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Liberia's presidential election: Results trickle in as observers give thumbs-up

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THE DEBATE

France's Weinsteins: Watershed moment in fight against sexual abuse?

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FOCUS

A shield and a target: France's anti-terrorism operation 'Sentinelle'

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#MeToo and #BalanceTonPorc expose extent of sexual harassment

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ENCORE!

Musical maestro Philippe Jordan on bringing passion to the Paris Opera

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'Black day for democracy': Malta in mourning after top journalist is murdered

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IN THE PAPERS

Has the Weinstein scandal 'freed' women from their silence?

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Europe’s newest face: Kurz’s election win indicates rightward shift for Austria

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Turkey's brain drain: Turning their backs on limited freedom, declining economy

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DOWN TO EARTH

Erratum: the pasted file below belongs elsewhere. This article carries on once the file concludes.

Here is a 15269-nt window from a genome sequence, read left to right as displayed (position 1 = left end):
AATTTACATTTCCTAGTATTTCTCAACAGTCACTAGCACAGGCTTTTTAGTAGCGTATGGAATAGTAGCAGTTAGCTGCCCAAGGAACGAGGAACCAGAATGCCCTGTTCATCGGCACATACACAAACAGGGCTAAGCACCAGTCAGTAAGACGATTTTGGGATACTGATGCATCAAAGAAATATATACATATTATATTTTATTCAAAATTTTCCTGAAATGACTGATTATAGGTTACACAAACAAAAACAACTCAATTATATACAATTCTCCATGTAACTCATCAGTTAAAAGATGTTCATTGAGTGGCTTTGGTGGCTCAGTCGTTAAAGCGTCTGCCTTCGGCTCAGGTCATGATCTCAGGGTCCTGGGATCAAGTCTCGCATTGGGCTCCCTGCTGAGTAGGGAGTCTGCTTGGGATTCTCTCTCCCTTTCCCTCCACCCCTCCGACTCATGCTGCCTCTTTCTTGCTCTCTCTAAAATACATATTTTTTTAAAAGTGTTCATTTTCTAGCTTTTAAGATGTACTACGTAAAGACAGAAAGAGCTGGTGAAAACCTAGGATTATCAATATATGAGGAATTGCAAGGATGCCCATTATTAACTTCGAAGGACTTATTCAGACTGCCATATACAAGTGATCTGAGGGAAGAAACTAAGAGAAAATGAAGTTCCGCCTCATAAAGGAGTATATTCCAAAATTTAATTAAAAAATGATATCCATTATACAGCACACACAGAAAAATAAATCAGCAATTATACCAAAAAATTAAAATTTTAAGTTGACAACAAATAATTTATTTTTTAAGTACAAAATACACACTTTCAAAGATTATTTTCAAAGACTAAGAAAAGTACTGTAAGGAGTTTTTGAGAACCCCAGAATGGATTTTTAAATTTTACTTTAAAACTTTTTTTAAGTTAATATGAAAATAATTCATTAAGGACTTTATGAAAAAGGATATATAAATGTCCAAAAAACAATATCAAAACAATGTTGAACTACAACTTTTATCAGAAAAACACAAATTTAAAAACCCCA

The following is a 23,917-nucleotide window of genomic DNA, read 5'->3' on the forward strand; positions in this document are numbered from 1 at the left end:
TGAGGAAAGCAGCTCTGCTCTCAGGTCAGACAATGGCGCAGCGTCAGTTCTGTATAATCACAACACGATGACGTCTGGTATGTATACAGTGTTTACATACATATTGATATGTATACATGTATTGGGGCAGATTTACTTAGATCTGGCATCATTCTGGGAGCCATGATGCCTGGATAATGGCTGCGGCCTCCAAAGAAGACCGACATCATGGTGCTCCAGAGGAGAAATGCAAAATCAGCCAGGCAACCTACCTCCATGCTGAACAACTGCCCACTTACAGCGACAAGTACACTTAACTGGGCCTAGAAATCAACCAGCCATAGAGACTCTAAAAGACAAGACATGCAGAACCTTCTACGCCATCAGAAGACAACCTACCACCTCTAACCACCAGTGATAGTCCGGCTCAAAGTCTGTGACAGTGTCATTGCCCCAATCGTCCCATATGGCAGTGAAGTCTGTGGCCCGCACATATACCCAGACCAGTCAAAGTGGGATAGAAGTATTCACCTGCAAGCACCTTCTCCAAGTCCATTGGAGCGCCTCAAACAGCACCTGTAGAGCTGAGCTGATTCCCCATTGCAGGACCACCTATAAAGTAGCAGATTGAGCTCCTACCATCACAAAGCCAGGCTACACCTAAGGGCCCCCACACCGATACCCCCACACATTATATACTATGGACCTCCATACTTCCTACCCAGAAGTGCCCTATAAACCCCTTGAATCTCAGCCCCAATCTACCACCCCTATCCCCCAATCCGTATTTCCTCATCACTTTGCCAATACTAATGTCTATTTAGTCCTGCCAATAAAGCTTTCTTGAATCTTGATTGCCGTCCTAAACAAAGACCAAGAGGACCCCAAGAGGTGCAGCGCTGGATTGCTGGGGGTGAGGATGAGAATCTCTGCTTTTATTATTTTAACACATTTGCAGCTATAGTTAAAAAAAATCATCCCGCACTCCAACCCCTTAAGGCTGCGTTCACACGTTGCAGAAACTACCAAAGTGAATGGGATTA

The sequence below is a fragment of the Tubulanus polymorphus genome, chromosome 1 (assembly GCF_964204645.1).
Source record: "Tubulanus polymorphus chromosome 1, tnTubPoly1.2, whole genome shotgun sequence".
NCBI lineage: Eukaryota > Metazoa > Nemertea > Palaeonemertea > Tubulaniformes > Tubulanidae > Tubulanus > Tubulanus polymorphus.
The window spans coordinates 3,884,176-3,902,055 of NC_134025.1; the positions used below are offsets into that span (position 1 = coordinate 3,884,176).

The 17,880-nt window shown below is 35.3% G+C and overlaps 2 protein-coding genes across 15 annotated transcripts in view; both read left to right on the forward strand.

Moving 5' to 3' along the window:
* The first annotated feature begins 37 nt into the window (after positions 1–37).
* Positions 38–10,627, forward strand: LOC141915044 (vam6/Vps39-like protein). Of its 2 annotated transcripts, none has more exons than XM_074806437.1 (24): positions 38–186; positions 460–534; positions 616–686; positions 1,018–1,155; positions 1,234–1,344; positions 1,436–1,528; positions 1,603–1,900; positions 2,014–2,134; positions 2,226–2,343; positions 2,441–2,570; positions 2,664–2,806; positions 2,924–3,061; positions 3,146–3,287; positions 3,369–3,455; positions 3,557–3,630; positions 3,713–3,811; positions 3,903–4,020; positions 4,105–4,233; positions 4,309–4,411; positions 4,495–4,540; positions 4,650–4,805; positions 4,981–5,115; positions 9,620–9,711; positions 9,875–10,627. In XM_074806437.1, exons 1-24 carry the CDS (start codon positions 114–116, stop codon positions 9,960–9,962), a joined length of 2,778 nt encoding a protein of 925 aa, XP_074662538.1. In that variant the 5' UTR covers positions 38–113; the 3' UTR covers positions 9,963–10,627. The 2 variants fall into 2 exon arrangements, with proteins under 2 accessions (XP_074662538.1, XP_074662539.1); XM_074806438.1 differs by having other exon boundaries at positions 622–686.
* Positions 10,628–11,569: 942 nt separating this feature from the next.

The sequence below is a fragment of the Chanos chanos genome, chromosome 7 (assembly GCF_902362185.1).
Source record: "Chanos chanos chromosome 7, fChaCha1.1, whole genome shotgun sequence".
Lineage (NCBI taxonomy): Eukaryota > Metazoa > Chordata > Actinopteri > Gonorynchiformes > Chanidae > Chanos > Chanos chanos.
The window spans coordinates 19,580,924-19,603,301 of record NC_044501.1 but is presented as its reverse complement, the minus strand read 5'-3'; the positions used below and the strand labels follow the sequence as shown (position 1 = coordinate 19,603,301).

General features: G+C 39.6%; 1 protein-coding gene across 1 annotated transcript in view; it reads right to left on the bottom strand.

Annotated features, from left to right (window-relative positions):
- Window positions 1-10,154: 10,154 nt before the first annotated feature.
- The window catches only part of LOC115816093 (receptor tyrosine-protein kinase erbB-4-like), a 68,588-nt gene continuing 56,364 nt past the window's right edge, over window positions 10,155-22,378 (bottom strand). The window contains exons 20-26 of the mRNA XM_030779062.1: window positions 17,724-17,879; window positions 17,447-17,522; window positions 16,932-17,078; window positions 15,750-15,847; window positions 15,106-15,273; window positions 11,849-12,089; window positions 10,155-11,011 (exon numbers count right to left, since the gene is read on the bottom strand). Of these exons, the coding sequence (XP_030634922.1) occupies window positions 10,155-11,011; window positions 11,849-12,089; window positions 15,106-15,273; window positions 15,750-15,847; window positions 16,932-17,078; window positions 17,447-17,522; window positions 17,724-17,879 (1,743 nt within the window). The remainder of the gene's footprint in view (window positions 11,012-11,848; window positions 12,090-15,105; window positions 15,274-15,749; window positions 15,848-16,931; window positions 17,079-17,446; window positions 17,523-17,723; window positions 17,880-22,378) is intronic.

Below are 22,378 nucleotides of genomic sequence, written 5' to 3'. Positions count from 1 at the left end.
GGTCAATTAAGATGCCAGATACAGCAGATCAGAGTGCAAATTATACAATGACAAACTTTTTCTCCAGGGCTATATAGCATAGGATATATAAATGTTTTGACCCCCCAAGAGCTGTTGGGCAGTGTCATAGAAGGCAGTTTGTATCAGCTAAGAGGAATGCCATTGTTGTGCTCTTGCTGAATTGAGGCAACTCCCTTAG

We meet the people behind fascinating environmental, health and technological innovations in a bid for sustainable solutions to our changing world. Saturday at 7.20 pm. Or you can catch it online from Friday.

Latest update : 2014-01-29

Green jobs for jailbirds

In the United States, hundreds of inmates are finding redemption in conservation. We meet some of these prisoners who are embracing a project that brings science and nature inside their prison walls.

Manny was robbing banks before he became a fish farmer at Stafford Creek Corrections Center. Toby propagates native plants while serving 23 years for serious sex offences. And Christopher used to prefer causing trouble on the streets to growing organic vegetables for fellow prisoners.

Today, the trio are among hundreds of inmates within Washington state's penal system who have embraced a project that brings science and nature inside the prison, with an impact that goes well beyond the four barbed wire walls.

The initiative, known as the Sustainability in Prisons project, started back in 2004. It's since been copied by nine other American states, with constant interest from around the globe.

By Mairead DUNDAS , Marie SCHUSTER , Marina BERTSCH , Juliette LACHARNAY

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Archives

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